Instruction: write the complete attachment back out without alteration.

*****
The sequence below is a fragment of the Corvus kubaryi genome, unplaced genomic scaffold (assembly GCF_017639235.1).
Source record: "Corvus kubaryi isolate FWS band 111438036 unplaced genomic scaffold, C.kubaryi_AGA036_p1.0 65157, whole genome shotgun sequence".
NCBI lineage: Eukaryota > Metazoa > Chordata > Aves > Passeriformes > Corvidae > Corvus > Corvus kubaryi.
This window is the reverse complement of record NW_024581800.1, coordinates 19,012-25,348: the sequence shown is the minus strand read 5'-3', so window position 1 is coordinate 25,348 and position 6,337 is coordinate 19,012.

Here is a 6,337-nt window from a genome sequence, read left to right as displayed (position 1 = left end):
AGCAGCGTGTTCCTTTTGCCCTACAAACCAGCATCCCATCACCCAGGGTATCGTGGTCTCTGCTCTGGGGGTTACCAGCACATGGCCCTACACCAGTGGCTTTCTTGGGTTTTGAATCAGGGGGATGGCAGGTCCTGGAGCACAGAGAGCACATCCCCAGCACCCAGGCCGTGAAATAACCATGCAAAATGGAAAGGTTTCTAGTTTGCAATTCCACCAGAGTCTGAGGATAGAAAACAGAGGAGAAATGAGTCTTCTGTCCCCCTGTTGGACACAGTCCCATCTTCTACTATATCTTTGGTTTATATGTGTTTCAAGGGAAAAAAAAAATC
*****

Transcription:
The sequence below is a fragment of the Corvus kubaryi genome, unplaced genomic scaffold (assembly GCF_017639235.1).
Source record: "Corvus kubaryi isolate FWS band 111438036 unplaced genomic scaffold, C.kubaryi_AGA036_p1.0 65157, whole genome shotgun sequence".
NCBI lineage: Eukaryota > Metazoa > Chordata > Aves > Passeriformes > Corvidae > Corvus > Corvus kubaryi.
This window is the reverse complement of record NW_024581800.1, coordinates 19,012-25,348: the sequence shown is the minus strand read 5'-3', so window position 1 is coordinate 25,348 and position 6,337 is coordinate 19,012.

Here is a 6,337-nt window from a genome sequence, read left to right as displayed (position 1 = left end):
AGCAGCGTGTTCCTTTTGCCCTACAAACCAGCATCCCATCACCCAGGGTATCGTGGTCTCTGCTCTGGGGGTTACCAGCACATGGCCCTACACCAGTGGCTTTCTTGGGTTTTGAATCAGGGGGATGGCAGGTCCTGGAGCACAGAGAGCACATCCCCAGCACCCAGGCCGTGAAATAACCATGCAAAATGGAAAGGTTTCTAGTTTGCAATTCCACCAGAGTCTGAGGATAGAAAACAGAGGAGAAATGAGTCTTCTGTCCCCCTGTTGGACACAGTCCCATCTTCTACTATATCTTTGGTTTATATGTGTTTCAAGGGAAAAAAAAAATC